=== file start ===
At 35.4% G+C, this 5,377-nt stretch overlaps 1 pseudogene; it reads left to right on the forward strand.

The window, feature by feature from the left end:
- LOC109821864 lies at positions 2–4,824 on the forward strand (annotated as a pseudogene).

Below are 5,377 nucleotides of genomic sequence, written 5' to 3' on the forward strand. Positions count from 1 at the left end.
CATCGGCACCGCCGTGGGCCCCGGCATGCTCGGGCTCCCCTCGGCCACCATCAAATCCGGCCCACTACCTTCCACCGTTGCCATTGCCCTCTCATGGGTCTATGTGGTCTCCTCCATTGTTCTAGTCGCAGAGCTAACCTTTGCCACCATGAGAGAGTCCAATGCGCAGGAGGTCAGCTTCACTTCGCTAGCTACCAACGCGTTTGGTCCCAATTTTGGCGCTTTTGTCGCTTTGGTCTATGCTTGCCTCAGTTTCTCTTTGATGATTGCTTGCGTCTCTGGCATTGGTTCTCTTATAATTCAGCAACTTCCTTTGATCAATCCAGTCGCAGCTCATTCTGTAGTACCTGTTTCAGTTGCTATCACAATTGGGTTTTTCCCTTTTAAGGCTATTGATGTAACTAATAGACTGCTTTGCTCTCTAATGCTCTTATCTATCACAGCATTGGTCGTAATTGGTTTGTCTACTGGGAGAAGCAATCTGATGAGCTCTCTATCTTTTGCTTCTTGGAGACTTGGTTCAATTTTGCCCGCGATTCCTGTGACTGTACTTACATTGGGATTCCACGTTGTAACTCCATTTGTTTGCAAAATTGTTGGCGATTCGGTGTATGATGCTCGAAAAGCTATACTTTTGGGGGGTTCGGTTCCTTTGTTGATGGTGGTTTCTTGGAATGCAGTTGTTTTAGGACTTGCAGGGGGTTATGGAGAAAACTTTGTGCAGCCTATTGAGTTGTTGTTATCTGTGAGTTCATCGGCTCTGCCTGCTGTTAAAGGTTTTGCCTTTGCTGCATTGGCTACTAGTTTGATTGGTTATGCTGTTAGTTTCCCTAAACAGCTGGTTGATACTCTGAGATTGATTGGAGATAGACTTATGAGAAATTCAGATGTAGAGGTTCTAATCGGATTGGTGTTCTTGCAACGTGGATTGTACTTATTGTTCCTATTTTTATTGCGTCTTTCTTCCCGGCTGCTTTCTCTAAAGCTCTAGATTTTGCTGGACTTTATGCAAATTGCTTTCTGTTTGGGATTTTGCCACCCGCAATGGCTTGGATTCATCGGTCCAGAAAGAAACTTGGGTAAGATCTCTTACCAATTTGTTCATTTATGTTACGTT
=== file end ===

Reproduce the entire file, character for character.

At 35.4% G+C, this 5,377-nt stretch overlaps 1 pseudogene; it reads left to right on the forward strand.

The window, feature by feature from the left end:
- LOC109821864 lies at positions 2–4,824 on the forward strand (annotated as a pseudogene).

Below are 5,377 nucleotides of genomic sequence, written 5' to 3' on the forward strand. Positions count from 1 at the left end.
CATCGGCACCGCCGTGGGCCCCGGCATGCTCGGGCTCCCCTCGGCCACCATCAAATCCGGCCCACTACCTTCCACCGTTGCCATTGCCCTCTCATGGGTCTATGTGGTCTCCTCCATTGTTCTAGTCGCAGAGCTAACCTTTGCCACCATGAGAGAGTCCAATGCGCAGGAGGTCAGCTTCACTTCGCTAGCTACCAACGCGTTTGGTCCCAATTTTGGCGCTTTTGTCGCTTTGGTCTATGCTTGCCTCAGTTTCTCTTTGATGATTGCTTGCGTCTCTGGCATTGGTTCTCTTATAATTCAGCAACTTCCTTTGATCAATCCAGTCGCAGCTCATTCTGTAGTACCTGTTTCAGTTGCTATCACAATTGGGTTTTTCCCTTTTAAGGCTATTGATGTAACTAATAGACTGCTTTGCTCTCTAATGCTCTTATCTATCACAGCATTGGTCGTAATTGGTTTGTCTACTGGGAGAAGCAATCTGATGAGCTCTCTATCTTTTGCTTCTTGGAGACTTGGTTCAATTTTGCCCGCGATTCCTGTGACTGTACTTACATTGGGATTCCACGTTGTAACTCCATTTGTTTGCAAAATTGTTGGCGATTCGGTGTATGATGCTCGAAAAGCTATACTTTTGGGGGGTTCGGTTCCTTTGTTGATGGTGGTTTCTTGGAATGCAGTTGTTTTAGGACTTGCAGGGGGTTATGGAGAAAACTTTGTGCAGCCTATTGAGTTGTTGTTATCTGTGAGTTCATCGGCTCTGCCTGCTGTTAAAGGTTTTGCCTTTGCTGCATTGGCTACTAGTTTGATTGGTTATGCTGTTAGTTTCCCTAAACAGCTGGTTGATACTCTGAGATTGATTGGAGATAGACTTATGAGAAATTCAGATGTAGAGGTTCTAATCGGATTGGTGTTCTTGCAACGTGGATTGTACTTATTGTTCCTATTTTTATTGCGTCTTTCTTCCCGGCTGCTTTCTCTAAAGCTCTAGATTTTGCTGGACTTTATGCAAATTGCTTTCTGTTTGGGATTTTGCCACCCGCAATGGCTTGGATTCATCGGTCCAGAAAGAAACTTGGGTAAGATCTCTTACCAATTTGTTCATTTATGTTACGTT